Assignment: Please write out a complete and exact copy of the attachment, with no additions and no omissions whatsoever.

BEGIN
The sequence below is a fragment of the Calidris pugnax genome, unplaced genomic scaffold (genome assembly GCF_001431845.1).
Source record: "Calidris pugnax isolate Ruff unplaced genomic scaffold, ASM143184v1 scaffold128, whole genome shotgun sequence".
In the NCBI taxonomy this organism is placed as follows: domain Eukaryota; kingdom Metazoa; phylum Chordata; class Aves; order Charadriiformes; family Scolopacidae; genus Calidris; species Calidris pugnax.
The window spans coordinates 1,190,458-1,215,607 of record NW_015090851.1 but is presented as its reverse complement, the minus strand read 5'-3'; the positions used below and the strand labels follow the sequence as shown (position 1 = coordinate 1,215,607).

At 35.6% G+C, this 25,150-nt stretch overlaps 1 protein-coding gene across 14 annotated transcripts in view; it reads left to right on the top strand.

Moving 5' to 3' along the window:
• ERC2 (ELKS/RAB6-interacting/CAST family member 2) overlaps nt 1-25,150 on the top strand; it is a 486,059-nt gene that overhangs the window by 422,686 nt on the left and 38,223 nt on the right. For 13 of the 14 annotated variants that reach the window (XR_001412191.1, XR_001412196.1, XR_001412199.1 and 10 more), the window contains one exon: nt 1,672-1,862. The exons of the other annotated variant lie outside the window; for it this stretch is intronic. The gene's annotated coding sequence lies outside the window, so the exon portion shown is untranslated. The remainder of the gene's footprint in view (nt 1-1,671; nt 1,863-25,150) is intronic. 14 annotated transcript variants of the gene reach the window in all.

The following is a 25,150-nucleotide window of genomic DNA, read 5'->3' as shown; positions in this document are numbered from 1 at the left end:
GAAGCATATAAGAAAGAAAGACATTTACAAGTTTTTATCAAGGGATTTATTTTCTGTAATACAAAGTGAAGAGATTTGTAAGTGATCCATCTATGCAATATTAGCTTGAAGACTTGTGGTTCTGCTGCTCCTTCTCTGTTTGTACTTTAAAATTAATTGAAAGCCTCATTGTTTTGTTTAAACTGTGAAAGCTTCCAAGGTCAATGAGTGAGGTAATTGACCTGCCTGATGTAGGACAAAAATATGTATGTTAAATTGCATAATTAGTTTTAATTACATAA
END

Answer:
The sequence below is a fragment of the Calidris pugnax genome, unplaced genomic scaffold (genome assembly GCF_001431845.1).
Source record: "Calidris pugnax isolate Ruff unplaced genomic scaffold, ASM143184v1 scaffold128, whole genome shotgun sequence".
In the NCBI taxonomy this organism is placed as follows: domain Eukaryota; kingdom Metazoa; phylum Chordata; class Aves; order Charadriiformes; family Scolopacidae; genus Calidris; species Calidris pugnax.
The window spans coordinates 1,190,458-1,215,607 of record NW_015090851.1 but is presented as its reverse complement, the minus strand read 5'-3'; the positions used below and the strand labels follow the sequence as shown (position 1 = coordinate 1,215,607).

At 35.6% G+C, this 25,150-nt stretch overlaps 1 protein-coding gene across 14 annotated transcripts in view; it reads left to right on the top strand.

Moving 5' to 3' along the window:
• ERC2 (ELKS/RAB6-interacting/CAST family member 2) overlaps nt 1-25,150 on the top strand; it is a 486,059-nt gene that overhangs the window by 422,686 nt on the left and 38,223 nt on the right. For 13 of the 14 annotated variants that reach the window (XR_001412191.1, XR_001412196.1, XR_001412199.1 and 10 more), the window contains one exon: nt 1,672-1,862. The exons of the other annotated variant lie outside the window; for it this stretch is intronic. The gene's annotated coding sequence lies outside the window, so the exon portion shown is untranslated. The remainder of the gene's footprint in view (nt 1-1,671; nt 1,863-25,150) is intronic. 14 annotated transcript variants of the gene reach the window in all.

The following is a 25,150-nucleotide window of genomic DNA, read 5'->3' as shown; positions in this document are numbered from 1 at the left end:
GAAGCATATAAGAAAGAAAGACATTTACAAGTTTTTATCAAGGGATTTATTTTCTGTAATACAAAGTGAAGAGATTTGTAAGTGATCCATCTATGCAATATTAGCTTGAAGACTTGTGGTTCTGCTGCTCCTTCTCTGTTTGTACTTTAAAATTAATTGAAAGCCTCATTGTTTTGTTTAAACTGTGAAAGCTTCCAAGGTCAATGAGTGAGGTAATTGACCTGCCTGATGTAGGACAAAAATATGTATGTTAAATTGCATAATTAGTTTTAATTACATAA